Tags: 'Stop | Playing | Defense | ' | Priests' | Group | Urges

'Stop Playing Defense,' Priests' Group Urges Catholics

Friday, 03 May 2002 12:00 AM

"Yes, we know, there are a few sinful priests out there who have sexually abused children," says Anthony DeStefano, executive director of Priests for Life, a national organization with more than 150,000 members, in a commentary that is receiving much attention.

"Yes, we know, there are some bishops who have attempted to keep the matter quiet and deal with the problem internally ..." he says.

"But for goodness sake, enough with the Mea Culpas," said DeStefano, a layman.

Since the 1960s, U.S. society has been plagued with problems stemming from sexual promiscuity and deviance, DeStefano argues.

"Is it really any surprise that the clergy has been affected, at least to some extent, by the same disease that is infecting the rest of the culture?" he asks.

While DeStefano doesn't seek to play down priests' "despicable crimes," he does suggest that the cries for justice emanating from the church bashers in the media are a sham.

Sentencing guilty priests to long jail terms won't appease the Vatican's critics, DeStefano said. "Nothing is going to mollify the hatred of those who are wielding their axes," he said.

Indeed, the real motivation behind the attacks is to discredit the church so that the politically conservative influence it exerts in matters such as abortion, pornography and homosexual advocacy is minimized, DeStefano added.

If priests and bishops protest against the "one-sided treatment" they are receiving, they run the risk of appearing insensitive to the victims of sex abuse, he said. But for the rest of the faithful, "it's time we quit turning the other cheek."

Patrick Scully, a spokesman for the New York-based Catholic League, took exception to the characterization that all Catholic groups were "turning the other cheek."

"You have to make the distinction between the straight hard news reporting of the story, which has been fair, in our view, and the columnists and editorial cartoonists, who have been over the top and out of line," Scully said.

The Catholic League has been on the offensive when it comes to monitoring editorial bias, he said. The group criticized Philadelphia District Attorney Lynne Abraham's announcement that she would convene a special investigation into sexual abuse by priests.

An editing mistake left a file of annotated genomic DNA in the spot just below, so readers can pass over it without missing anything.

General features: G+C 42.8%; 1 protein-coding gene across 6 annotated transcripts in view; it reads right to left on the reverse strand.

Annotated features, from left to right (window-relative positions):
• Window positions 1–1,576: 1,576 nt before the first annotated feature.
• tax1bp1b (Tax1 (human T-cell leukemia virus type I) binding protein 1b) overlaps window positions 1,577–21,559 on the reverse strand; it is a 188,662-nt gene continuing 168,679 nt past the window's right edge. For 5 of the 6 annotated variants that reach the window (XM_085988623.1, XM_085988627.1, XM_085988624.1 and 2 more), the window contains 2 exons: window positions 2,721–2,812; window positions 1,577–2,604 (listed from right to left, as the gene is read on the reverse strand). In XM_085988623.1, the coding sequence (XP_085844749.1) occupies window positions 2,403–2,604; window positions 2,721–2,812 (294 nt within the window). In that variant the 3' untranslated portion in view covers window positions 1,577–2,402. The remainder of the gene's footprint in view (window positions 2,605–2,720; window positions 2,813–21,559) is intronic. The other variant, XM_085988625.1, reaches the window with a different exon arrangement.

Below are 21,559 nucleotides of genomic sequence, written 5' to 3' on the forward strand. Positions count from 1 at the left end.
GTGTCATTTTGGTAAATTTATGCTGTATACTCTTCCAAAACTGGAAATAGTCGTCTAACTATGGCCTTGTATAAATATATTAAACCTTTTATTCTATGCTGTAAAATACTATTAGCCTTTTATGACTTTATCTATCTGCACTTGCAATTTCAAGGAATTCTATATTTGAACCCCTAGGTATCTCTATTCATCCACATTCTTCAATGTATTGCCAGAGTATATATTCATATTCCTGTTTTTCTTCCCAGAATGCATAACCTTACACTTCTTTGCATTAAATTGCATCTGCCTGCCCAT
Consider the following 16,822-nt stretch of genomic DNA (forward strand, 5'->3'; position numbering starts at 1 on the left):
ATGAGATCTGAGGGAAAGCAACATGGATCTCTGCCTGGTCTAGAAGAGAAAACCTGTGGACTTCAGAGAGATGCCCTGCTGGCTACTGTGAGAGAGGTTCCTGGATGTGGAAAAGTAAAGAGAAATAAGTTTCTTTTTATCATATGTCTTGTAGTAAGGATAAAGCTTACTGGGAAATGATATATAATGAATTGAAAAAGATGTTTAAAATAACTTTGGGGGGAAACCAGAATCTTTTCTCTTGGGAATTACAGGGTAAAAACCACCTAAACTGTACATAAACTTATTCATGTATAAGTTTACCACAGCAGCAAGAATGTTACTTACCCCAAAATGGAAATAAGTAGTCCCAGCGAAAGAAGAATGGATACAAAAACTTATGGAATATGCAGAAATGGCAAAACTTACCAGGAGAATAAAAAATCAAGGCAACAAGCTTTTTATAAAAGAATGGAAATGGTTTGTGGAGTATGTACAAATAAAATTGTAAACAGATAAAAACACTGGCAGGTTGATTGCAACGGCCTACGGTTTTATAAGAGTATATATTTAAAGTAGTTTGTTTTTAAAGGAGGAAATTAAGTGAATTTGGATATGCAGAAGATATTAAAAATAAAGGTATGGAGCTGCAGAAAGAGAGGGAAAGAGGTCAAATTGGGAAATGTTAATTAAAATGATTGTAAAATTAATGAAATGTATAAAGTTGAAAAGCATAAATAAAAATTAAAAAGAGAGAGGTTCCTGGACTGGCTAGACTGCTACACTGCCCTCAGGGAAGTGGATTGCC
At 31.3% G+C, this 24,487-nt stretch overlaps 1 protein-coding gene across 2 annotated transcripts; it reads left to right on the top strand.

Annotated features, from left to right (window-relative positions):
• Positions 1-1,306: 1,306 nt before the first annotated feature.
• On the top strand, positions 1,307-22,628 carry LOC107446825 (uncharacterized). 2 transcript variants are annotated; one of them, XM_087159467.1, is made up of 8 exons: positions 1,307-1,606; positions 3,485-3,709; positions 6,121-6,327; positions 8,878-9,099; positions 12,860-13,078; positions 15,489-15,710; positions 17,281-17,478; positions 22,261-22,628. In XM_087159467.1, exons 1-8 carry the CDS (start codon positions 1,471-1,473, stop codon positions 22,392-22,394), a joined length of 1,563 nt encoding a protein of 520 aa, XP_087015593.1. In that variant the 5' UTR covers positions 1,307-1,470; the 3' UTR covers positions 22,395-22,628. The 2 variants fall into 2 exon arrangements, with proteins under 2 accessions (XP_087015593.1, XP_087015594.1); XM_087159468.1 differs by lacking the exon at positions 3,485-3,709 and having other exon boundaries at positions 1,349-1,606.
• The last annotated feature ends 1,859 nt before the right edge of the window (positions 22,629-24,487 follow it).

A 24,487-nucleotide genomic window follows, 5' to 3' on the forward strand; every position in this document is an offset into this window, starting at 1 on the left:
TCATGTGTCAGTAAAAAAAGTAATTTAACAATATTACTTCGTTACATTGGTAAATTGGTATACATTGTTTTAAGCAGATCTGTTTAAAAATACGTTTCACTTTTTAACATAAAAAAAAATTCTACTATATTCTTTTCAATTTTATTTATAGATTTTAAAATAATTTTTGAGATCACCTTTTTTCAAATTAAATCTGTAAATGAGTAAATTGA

The League also took a stand against dissident groups who it said were using the scandals as an opportunity to push their agenda through the church.

"I would just say the Catholic League is not going to defend the indefensible," Scully said. "We will defend the church and have defended the church against people who want to use this as a club to beat the church."

He said, however, that the scandals seemed to be eroding the church's moral influence. The New York Legislature recently passed the Women's Health Bill, which mandated that Catholic institutions provide contraceptives, in violation of church teaching. Massachusetts recently passed similar laws, which the church objected to.

"Prior to the scandals in both states, the Catholic Church was able to say, 'Hold on, you can't make us violate the tenets of our beliefs.' Now since the scandal, they went ahead and did it," Scully said.

"Those that want to push their agenda are emboldened," he added.

Jerry Horn, communications director for Priests for Life, said newspapers and readers across the country are showing great interest in DeStefano's commentary, especially after the arrest Thursday of Fr. Paul Shanley, an accused pedophile priest at the center of a sex abuse scandal in Boston.

Shanley, who allegedly advocated sex between men and boys, is charged with three counts of rape of a child. His arrest brings further focus on the role of Cardinal Bernard Law of Boston, who supported Shanley even though he knew the priest was accused of sexually abusing children.

"In a bad situation like this ... we must continue forward," Horn said. "Good things will come from this."

He said he believed the church's authority on moral issues would ultimately survive.

"I would never justify the things that a few have done poorly, but the things that the church has done to issue forth the culture of life, the good that the Catholic community worldwide have done, will not be hindered," he said.

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Yes, we know, there are a few sinful priests out there who have sexually abused children, says Anthony DeStefano, executive director of Priests for Life, a national organization with more than 150,000 members, in a commentary that is receiving much attention. Yes, we...
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2002-00-03
Friday, 03 May 2002 12:00 AM
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